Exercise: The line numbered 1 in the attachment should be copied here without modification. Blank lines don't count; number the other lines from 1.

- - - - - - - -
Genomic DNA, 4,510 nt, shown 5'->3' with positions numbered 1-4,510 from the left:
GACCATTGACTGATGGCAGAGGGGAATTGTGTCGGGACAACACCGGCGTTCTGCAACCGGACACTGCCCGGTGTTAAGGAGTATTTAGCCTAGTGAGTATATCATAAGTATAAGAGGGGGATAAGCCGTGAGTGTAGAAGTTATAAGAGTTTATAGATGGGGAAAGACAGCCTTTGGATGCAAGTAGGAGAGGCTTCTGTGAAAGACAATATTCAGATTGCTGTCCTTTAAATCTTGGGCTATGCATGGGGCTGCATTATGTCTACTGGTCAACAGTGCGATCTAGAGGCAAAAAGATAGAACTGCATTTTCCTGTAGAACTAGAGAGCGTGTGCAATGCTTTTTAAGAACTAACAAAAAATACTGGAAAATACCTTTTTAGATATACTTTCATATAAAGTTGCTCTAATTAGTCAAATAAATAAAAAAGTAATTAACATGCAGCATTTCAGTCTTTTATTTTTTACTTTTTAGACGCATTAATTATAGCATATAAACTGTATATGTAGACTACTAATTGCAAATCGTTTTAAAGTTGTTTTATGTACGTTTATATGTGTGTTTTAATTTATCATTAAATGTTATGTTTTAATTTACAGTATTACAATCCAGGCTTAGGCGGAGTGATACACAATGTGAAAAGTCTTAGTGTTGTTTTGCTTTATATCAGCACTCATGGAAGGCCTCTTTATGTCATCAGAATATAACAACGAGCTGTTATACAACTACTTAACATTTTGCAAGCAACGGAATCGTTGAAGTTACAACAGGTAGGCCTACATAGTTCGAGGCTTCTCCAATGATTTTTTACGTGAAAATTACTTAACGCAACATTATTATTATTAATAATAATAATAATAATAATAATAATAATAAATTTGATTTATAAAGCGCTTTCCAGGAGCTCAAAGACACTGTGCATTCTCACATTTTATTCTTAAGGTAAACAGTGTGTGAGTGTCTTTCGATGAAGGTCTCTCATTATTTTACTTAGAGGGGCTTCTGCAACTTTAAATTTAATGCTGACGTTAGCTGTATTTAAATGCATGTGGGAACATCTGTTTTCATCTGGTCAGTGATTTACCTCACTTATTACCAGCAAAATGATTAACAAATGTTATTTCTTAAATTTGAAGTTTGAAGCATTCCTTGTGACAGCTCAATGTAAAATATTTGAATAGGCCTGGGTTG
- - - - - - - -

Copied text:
Genomic DNA, 4,510 nt, shown 5'->3' with positions numbered 1-4,510 from the left: